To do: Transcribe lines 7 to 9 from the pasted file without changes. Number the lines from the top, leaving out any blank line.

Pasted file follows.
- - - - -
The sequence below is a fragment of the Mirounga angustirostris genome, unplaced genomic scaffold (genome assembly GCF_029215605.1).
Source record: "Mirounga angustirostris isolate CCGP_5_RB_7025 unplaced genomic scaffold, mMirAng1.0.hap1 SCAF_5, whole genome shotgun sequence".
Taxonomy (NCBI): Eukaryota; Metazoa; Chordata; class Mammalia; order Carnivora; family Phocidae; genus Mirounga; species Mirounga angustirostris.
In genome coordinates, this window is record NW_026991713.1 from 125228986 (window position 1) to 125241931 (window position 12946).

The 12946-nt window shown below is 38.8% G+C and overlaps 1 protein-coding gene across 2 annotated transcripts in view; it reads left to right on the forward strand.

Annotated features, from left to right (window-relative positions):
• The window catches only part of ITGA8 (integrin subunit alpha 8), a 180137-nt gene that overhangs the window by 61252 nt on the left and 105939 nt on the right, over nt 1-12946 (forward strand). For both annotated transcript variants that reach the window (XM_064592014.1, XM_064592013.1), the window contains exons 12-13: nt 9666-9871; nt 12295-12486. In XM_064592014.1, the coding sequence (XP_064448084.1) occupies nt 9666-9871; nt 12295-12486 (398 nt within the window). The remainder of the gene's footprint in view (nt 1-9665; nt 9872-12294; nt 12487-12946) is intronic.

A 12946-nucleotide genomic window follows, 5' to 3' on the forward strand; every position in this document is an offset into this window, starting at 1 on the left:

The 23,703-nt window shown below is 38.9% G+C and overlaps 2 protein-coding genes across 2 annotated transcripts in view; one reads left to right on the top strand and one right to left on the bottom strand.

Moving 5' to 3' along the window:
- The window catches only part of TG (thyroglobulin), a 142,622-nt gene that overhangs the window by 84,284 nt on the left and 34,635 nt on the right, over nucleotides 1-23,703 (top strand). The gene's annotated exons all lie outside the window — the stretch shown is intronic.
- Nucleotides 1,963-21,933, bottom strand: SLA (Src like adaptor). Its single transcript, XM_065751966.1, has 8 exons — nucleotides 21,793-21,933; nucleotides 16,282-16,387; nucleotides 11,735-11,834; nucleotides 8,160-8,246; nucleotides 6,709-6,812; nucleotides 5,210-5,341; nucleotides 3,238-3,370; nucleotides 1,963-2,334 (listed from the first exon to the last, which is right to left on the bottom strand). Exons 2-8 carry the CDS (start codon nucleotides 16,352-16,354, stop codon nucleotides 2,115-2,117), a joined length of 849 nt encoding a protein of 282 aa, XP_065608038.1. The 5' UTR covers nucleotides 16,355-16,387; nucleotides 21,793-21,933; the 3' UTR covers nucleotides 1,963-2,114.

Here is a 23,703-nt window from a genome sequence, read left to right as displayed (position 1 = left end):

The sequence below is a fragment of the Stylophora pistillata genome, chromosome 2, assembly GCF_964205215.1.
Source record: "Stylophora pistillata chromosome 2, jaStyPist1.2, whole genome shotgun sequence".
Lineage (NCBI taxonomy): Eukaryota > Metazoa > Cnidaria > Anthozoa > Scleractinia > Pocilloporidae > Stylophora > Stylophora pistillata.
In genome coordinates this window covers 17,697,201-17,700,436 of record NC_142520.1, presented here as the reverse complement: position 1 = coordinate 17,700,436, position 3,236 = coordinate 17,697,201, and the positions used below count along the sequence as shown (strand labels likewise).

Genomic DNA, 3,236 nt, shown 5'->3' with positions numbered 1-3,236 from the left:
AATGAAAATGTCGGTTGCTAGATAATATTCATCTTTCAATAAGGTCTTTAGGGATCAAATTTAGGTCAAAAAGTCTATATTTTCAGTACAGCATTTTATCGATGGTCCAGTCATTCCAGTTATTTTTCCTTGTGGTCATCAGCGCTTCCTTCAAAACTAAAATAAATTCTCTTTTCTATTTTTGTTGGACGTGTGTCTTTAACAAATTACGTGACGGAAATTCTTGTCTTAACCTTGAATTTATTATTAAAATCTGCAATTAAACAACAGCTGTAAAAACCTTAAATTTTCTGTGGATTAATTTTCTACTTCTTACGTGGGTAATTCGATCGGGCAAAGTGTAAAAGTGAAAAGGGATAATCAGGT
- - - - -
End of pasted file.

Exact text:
• The window catches only part of ITGA8 (integrin subunit alpha 8), a 180137-nt gene that overhangs the window by 61252 nt on the left and 105939 nt on the right, over nt 1-12946 (forward strand). For both annotated transcript variants that reach the window (XM_064592014.1, XM_064592013.1), the window contains exons 12-13: nt 9666-9871; nt 12295-12486. In XM_064592014.1, the coding sequence (XP_064448084.1) occupies nt 9666-9871; nt 12295-12486 (398 nt within the window). The remainder of the gene's footprint in view (nt 1-9665; nt 9872-12294; nt 12487-12946) is intronic.

A 12946-nucleotide genomic window follows, 5' to 3' on the forward strand; every position in this document is an offset into this window, starting at 1 on the left:

The 23,703-nt window shown below is 38.9% G+C and overlaps 2 protein-coding genes across 2 annotated transcripts in view; one reads left to right on the top strand and one right to left on the bottom strand.